You get the idea. Make walking an adventure with little games, even shorts races scattered here and there, and you’ll keep kids busy and entertained.
5. Plan a Scavenger Hunt
Whether you plan for a prize at the end or leave the joy of discovery to be the prize, kids love scavenger hunts. Know the area you’ll be traveling, and you can pick out some fun finds specific to the area such as a unique tree along the way or a fork in the path you know exists. Even if you haven’t walked the path before, there are some typical winter finds that can keep kids alert and engaged as you walk.
If it’s a sunny day melting icicles on trees, dripping snow, shadows, and wet bark can be easy finds. If the day isn’t sunny, icicles at different heights – up high on trees, at eye level, or even a count of the number of icicles they can find can be entertaining.
Have the kids look for animal tracks and then give extra points for guesses as to what kind of animal it might have been. See if you can spot any furred or feathered creatures themselves. Look for remnants of bird’s nests, signs of berries birds might still be able to eat during the winter, or traces of scat. Come on; you know kids love finding poop.
See if older kids can identify different species of trees or find samples of different kinds of leaves that may be lying on the ground, or dead but still dangling from branches. Look for moss growing on trees, signs of animal dens or holes in trees that could be providing shelter for some winter creature.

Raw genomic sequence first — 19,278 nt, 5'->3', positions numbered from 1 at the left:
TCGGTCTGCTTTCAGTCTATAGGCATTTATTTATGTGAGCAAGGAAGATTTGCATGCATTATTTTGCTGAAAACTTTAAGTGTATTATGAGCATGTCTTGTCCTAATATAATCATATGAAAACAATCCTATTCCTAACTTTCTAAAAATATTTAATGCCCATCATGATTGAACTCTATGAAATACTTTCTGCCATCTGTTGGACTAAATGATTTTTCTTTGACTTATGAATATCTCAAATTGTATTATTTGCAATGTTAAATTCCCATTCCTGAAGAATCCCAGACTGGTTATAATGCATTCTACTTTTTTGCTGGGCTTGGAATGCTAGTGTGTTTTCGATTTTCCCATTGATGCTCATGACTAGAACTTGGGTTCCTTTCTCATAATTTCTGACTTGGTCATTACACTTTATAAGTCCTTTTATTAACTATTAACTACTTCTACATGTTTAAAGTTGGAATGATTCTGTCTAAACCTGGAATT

How about pine needles, a frozen flower, dried or wet sap on a tree, the biggest rock they can see or two rocks that look alike, frozen water, a living insect…? Just because the world around you seems similarly white, that doesn’t mean it doesn’t contain dozens of hidden treasures.
Geocaching has been around just since the year 2000. Its history is quite interesting. Mainly it involves the practice of leaving something behind, marking it, and then hoping others can find it. Some caches are traveling caches. Visitors to these caches are encouraged to take an item, leave an item, and then reposition the piece they have taken somewhere else in the world. Others are just for looking – not to be taken – but may have a log within for you to record your name and home.
There was a time that caches were primarily found through GPS locations posted on the web, which you then needed a GPS and excellent mapping skills to find.
Now, advances in technology mean that you can download maps directly to tablets, iPads, and phones. Then, built-in GPS locators will lead you to the spot.
Be aware, especially in winter, that a well-placed cache will be above the snow-cover, so once you reach your destination, you may need to look high, as well as low.
Once you’ve gotten the hang of finding caches, you may even want to leave one of your own and can plan an outing around finding precisely the right location.
Read More: Snowshoe Geocaching: Searching For Booty
Go Snowshoeing Or Hiking With Kids
Whether you are a passionate snowshoer, a beginner, or someone who likes to dabble in several different winter activities, taking kids along for the hike can kindle the same interest in them, and help create a generation of active winter enthusiasts.
What recommendations do you have when snowshoeing with kids? Let us know in the comments below!
Article updated April 2020 with formatting changes and link additions